Recent evidence suggests the link between adherence to an acidogenic diet and the risk of some types of cancers, such as colorectal and breast cancers. This systematic review and meta-analysis aimed to clarify the association between dietary acid load and cancer risk.
Data search and synthesis
Online databases (PubMed, Scopus, EMBASE, Scholar Google and ISI web of sciences) were searched between January 1990 and May 2021. The risk ratio (RR) was extracted from eligible studies and random-effects meta-analysis was performed to calculate pooled RR of studies. Nine studies (three cohorts, six case–control) were included. Higher dietary acid load scores [including potential renal acid load (PRAL) and net endogenous acid production (NEAP)] were associated with the increased risk of cancer [RRPRAL, 1.77; 95% confidence interval (CI), 1.27–2.46; n = 8; RRNEAP, 1.58, 95% CI: 1.20–2.09, n = 7). Dose-response analysis suggested that a 20-score increase in dietary PRAL and NEAP was associated with 27 and 8% higher risk of cancer, respectively (RRPRAL, 1.27; 95% CI, 1.02–1.60; nonlinearity P = 0.12; RRNEAP, 1.08; 95% CI, 1.02–1.13, nonlinearity P = 0.06). A significant positive relationship between dietary PRAL and risk of cancer was only observed in the subgroup of women. Associations were significant in both men and women for dietary NEAP. Subgroup analyses based on cancer type were only possible for breast cancer. There was no significant association between dietary acid load (PRAL and NEAP) and breast cancer risk.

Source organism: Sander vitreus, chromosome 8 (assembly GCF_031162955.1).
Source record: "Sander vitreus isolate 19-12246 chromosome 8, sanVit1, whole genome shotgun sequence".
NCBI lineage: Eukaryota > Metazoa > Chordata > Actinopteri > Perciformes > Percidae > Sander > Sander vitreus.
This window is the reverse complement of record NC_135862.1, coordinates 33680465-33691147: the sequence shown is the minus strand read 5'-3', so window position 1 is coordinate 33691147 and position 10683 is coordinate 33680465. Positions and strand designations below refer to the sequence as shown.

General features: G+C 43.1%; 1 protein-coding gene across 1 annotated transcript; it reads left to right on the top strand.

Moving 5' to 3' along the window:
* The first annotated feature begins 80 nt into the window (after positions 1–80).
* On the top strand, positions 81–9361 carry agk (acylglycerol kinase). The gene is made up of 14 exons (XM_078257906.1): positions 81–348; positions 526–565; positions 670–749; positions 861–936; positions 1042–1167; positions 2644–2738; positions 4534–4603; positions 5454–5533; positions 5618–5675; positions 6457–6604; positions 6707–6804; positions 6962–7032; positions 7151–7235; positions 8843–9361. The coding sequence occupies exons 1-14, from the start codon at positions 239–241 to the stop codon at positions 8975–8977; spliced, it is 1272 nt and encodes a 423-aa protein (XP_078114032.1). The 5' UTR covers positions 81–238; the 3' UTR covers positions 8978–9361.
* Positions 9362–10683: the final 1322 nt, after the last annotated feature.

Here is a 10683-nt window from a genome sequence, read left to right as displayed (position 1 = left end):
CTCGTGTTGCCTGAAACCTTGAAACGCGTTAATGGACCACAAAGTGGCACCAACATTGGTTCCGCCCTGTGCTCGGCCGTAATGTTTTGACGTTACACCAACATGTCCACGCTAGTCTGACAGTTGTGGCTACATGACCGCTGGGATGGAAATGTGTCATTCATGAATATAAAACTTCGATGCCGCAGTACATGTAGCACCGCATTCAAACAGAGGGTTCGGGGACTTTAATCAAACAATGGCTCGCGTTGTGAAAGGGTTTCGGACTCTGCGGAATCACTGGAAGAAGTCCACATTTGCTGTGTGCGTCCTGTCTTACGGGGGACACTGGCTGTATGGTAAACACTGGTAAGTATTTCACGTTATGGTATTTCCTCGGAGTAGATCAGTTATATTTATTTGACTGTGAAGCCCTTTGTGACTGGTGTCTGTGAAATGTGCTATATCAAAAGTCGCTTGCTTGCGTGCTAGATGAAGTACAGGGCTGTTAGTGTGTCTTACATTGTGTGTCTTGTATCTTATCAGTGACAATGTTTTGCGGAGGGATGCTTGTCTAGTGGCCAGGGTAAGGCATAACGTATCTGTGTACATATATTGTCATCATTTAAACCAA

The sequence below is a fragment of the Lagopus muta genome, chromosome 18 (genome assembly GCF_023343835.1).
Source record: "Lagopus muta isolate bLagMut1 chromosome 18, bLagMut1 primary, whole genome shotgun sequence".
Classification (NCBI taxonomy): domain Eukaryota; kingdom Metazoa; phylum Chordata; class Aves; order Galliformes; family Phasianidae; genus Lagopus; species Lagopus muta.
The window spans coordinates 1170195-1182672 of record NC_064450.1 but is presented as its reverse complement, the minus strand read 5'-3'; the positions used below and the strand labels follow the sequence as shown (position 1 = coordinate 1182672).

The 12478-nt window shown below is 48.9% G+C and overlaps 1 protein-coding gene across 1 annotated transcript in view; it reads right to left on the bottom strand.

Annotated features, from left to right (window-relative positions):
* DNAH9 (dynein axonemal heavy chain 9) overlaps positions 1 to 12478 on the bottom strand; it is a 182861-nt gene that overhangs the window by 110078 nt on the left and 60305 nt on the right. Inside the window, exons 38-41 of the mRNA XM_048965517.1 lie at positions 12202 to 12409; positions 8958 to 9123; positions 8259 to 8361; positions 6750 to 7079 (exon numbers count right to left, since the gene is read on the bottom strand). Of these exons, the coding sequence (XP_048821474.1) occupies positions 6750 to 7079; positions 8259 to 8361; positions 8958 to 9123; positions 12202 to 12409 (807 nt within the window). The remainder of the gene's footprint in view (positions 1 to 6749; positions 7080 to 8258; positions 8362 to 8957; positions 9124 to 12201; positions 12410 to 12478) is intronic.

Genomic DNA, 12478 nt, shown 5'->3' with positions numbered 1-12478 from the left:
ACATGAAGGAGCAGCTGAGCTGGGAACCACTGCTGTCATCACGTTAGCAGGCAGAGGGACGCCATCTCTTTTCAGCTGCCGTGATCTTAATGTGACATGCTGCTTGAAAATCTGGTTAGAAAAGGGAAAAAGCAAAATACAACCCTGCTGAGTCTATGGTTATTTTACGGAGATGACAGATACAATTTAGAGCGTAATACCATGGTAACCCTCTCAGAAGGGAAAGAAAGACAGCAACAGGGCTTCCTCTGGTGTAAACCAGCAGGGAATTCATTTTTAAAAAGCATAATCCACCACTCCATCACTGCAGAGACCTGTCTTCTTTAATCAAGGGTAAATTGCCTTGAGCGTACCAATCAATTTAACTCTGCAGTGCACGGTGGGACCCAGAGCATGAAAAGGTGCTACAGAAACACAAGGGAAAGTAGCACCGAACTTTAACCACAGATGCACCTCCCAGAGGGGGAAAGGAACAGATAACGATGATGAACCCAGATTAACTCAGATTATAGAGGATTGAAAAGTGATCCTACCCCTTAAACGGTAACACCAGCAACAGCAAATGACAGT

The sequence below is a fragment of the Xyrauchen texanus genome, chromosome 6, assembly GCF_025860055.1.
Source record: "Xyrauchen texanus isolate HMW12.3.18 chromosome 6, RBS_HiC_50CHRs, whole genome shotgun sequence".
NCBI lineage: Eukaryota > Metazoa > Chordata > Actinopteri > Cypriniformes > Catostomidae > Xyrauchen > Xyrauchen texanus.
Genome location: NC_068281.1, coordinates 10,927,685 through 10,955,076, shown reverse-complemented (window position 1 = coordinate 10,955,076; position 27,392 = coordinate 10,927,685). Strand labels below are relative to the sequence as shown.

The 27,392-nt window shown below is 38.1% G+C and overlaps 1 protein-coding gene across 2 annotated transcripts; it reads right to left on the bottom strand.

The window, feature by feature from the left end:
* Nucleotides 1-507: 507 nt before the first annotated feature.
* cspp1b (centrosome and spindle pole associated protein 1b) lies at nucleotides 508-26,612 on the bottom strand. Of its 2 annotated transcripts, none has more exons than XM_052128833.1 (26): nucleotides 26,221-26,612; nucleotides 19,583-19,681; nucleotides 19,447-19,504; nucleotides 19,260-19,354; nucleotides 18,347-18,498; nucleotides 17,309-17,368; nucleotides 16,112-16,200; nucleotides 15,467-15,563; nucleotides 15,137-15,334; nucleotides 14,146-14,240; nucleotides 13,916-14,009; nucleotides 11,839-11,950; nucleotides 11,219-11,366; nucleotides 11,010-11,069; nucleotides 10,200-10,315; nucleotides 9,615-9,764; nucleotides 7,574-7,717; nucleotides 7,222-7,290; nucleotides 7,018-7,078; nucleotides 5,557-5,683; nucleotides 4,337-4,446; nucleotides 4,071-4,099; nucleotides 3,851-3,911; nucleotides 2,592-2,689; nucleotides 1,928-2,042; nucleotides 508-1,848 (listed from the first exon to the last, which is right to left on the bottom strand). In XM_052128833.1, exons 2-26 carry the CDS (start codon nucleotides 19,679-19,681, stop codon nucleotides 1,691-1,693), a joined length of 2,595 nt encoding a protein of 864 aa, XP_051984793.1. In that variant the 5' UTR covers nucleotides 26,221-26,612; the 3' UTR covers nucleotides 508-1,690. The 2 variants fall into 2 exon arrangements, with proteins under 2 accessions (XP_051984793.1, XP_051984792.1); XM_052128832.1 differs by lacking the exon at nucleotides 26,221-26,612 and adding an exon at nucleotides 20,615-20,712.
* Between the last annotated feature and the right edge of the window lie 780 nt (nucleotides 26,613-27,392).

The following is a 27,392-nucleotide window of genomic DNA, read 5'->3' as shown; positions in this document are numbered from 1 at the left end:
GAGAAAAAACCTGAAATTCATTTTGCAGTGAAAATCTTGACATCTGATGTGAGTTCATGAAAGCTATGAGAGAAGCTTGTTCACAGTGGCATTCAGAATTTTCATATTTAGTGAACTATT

Our analysis showed that high adherence to an acidogenic diet is associated with an increased risk of cancer. The protocol for this meta-analysis was registered in PROSPERO registration no. CRD42019146460.